The desperation of the Minnesota Vikings forced an unbelievably rare move that was a no-brainer when you consider all that’s at stake. Having lost their starting quarterback Teddy Bridgewater to a horrendous knee injury this week, the team sent a 2017 first and a 2018 fourth round pick to the Eagles for Sam Bradford, who was on borrowed time in Philadelphia.
The revealing nature of this deal should be an eye opener to us all. By now we’ve heard just how devastating Bridgewater’s injury was. Reports state he narrowly escaped amputation due to “arterial strangulation”, but was saved due to the quick response of the Vikings medical staff. Ultimately, he came away with a complete tear of his ACL, and dislocated knee cap.
Reading between the lines, the Vikings willingness to surrender a first round pick signals serious doubts about whether they believe Bridgewater can return in time for next season. There could even be a fear he may not ever be the same player, forcing the team to pull the trigger on a type of trade we rarely ever see in this league, to acquire a starting caliber player.
With the Vikes opening a brand new stadium this season, their Hall of Fame running back playing what could be his final year in “Purple & Gold” and a defense primed to make a run at the NFC Title, it would have been difficult for the team to sit on it’s hands, and let the loss of Bridgewater void what could be a very successful 2016 campaign. Eagles General Manager, Howie Roseman, ever the opportunist, struck a deal with Vikings GM Rick Spielman this morning, and the fortunes of both teams have taken a dramatic turn on a day we thought would be dominated by news of teams cutting down to their final 53 man rosters. Let’s explain how the key Dynasty option on both teams will be affected.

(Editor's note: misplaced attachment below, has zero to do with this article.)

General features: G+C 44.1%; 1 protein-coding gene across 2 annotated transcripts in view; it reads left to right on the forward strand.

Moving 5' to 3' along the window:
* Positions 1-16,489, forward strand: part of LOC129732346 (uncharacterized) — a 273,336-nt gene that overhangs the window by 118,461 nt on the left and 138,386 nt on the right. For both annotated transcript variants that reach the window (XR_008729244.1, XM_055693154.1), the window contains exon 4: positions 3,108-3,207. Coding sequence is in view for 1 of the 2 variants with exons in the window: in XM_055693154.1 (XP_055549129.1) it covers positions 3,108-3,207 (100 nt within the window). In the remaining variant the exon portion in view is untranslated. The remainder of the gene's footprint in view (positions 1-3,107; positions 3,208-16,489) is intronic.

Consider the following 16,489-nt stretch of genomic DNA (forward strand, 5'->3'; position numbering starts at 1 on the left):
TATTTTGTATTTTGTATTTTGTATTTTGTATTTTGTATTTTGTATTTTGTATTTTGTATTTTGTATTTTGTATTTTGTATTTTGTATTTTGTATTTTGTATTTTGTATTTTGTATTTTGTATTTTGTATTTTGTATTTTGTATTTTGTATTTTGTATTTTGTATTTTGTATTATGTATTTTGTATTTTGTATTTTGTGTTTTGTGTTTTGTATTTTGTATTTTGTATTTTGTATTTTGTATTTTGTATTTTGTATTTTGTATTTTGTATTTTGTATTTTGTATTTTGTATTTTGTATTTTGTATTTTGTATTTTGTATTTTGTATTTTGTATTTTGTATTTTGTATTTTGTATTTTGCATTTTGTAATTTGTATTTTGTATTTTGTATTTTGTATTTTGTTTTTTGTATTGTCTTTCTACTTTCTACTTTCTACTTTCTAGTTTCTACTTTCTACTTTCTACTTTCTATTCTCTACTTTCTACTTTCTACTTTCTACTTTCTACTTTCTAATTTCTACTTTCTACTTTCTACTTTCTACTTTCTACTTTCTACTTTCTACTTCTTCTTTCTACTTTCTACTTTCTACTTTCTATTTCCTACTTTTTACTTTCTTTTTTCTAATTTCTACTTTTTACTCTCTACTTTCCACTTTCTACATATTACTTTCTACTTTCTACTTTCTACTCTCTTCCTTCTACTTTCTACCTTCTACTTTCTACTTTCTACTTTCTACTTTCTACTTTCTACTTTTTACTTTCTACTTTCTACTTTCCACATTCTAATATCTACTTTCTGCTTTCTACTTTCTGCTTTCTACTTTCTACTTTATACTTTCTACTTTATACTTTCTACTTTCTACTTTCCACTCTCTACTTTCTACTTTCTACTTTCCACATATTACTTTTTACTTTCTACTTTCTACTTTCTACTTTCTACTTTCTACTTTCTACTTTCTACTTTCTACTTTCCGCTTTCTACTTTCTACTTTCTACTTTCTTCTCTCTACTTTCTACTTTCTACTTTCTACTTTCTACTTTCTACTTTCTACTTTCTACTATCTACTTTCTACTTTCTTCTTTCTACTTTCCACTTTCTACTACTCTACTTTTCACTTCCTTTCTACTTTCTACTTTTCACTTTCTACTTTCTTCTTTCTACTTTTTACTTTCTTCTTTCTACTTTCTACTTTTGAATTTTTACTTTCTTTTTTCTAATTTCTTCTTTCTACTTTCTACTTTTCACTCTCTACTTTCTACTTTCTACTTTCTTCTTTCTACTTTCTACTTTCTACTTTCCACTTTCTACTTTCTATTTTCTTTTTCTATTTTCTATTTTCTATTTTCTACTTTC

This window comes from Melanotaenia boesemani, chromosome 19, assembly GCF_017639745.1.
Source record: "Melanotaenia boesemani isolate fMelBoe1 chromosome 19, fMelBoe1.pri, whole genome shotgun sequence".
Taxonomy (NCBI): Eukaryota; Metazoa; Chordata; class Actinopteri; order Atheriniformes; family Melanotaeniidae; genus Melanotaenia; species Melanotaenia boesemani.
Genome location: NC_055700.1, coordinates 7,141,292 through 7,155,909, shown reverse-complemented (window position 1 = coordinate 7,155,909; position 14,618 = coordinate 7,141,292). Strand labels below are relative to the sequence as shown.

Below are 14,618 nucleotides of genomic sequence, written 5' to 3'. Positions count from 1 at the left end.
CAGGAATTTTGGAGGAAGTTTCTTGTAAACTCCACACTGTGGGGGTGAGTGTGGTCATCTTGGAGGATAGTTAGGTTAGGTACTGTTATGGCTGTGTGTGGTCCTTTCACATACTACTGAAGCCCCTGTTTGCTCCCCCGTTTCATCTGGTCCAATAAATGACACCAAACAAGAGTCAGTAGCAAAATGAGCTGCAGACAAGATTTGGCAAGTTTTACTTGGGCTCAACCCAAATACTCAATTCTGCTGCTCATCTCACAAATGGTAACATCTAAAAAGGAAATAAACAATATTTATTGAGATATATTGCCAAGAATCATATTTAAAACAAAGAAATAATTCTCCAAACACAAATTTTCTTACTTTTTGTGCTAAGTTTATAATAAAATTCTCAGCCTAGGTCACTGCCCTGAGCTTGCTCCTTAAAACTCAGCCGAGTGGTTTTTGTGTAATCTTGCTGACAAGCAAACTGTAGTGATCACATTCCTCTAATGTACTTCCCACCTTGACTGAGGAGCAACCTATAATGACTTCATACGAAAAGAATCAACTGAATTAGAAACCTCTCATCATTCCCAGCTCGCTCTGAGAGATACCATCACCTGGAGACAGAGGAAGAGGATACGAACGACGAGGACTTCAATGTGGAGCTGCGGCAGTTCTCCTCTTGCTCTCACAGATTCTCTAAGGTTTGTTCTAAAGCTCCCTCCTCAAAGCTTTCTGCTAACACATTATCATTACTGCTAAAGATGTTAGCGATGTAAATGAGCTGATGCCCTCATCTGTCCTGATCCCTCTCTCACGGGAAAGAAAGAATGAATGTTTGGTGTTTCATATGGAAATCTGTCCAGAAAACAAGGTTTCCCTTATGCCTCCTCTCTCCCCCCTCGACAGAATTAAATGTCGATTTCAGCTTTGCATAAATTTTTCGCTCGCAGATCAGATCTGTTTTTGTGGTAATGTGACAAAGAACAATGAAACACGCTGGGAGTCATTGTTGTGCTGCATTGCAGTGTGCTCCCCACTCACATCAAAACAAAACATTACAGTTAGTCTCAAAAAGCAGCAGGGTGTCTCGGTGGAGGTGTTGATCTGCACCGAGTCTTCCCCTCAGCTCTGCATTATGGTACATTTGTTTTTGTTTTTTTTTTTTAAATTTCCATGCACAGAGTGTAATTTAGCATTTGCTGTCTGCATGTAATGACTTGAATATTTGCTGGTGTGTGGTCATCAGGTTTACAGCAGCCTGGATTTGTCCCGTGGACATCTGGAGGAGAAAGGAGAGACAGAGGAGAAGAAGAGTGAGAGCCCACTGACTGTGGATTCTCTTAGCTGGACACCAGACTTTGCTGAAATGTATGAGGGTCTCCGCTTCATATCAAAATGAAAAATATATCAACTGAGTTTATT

[am4show have=’g1;’ guest_error=’sub_message’ user_error=’sub_message’ ]
Adrian Peterson has an $18M cap hit for 2017, with zero dead money. It’s possible he could be traded, released, or restructured, but in any case there is enough reason to be concerned about his future. Jerick McKinnon, a third year running back, is an extremely athletic talent waiting in the wings for Peterson to falter or move on. This season will be a barometer of how much the team trust McKinnon’s ability to handle the feature back role.
Dynasty coaches who own Peterson should already have McKinnon on their rosters. The question of whether they should ‘sell high’ with A.P. will be answered in the coming months. His 2014 effort of 327 attempts, 1,485yds and 11tds was as elite as ever. There’s very little reason to think he will fall off, but these things happen quickly, and Fantasy owners need to be prepared. If you don’t have McKinnon in hand, make that happen now, before his price goes up. Jerick McKinnon has marginal value in the meantime, with potential for a third down role as a pass catcher out of the backfield a best case scenario barring an injury to Peterson.